May 8, 2019

Axios AM

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Breaking: Ride-hailing drivers in more than a dozen cities plan to strike [today] ahead of Uber's highly anticipated Wall Street debut." (CNN)

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1 big thing: Scoop! Philly may stop charging drug users as criminals

Screenshot via "Axios on HBO"

Philadelphia District Attorney Larry Krasner, one of the country's most progressive prosecutors, told "Axios on HBO" that he is "very close" to implementing a policy that would relax the penalties for drug possession laws.

  • Why it matters: This would be a first-of-its-kind policy in the U.S.
  • If it leads to more cities adopting similar policies that address drug-possession offenses with treatment instead of incarceration, it could fundamentally change the nation's approach to addiction and the war on drugs.
  • "Possession is different than dealing," Krasner told Axios' Stef Kight. "We are talking about people who are using drugs. The vast majority of them suffering from addiction. I do not see value in convicting people like that."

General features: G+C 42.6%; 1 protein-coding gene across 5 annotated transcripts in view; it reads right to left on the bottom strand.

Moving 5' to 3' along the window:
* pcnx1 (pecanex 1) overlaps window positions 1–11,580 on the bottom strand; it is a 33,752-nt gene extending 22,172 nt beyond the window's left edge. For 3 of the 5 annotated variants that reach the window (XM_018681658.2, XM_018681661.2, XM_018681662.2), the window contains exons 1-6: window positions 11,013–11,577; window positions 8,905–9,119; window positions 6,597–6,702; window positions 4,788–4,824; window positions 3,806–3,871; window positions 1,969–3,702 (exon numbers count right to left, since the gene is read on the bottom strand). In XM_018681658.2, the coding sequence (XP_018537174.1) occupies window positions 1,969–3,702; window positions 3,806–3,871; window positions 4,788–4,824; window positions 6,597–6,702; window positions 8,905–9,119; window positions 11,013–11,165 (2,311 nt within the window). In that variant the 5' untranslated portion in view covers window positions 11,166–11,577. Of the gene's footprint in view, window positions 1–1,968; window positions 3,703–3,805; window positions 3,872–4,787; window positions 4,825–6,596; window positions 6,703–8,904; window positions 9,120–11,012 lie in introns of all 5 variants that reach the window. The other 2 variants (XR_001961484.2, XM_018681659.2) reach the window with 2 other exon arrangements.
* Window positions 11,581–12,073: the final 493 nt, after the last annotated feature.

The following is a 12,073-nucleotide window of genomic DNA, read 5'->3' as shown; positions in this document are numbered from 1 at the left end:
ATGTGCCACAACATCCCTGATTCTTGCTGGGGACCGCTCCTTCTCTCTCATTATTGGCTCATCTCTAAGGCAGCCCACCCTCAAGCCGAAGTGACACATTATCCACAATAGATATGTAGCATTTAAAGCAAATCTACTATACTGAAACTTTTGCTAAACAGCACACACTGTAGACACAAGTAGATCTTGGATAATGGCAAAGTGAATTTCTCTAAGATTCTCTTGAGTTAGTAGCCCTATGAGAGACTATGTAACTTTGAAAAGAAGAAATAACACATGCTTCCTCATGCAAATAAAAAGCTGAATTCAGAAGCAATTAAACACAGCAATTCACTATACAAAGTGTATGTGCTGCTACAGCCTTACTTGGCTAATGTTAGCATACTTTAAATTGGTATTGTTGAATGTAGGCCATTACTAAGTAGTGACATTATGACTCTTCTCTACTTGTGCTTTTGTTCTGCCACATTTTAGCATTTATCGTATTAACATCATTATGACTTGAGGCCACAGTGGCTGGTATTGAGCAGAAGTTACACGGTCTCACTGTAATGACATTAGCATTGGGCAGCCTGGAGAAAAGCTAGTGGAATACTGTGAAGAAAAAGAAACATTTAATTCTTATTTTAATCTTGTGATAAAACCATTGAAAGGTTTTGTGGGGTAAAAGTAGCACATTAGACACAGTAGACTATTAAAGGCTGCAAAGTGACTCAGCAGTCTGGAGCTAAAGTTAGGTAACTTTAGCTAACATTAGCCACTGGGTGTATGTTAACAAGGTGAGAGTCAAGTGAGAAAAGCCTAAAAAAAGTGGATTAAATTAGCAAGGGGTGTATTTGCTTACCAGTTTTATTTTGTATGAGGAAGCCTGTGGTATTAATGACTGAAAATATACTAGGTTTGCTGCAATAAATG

How it would work: The Philadelphia policy has not been finalized, and there is no timeline yet for rolling it out. The plan is for a diversion system, which means anyone arrested or charged for having small amounts of illicit substances would not face incarceration or a criminal record.

  • Instead, they may have to attend a treatment program or potentially participate in community service, according to Krasner's office.
  • As district attorney, Krasner has the power to decide when to charge someone with a crime, to determine the severity of the charges and suggest prison terms.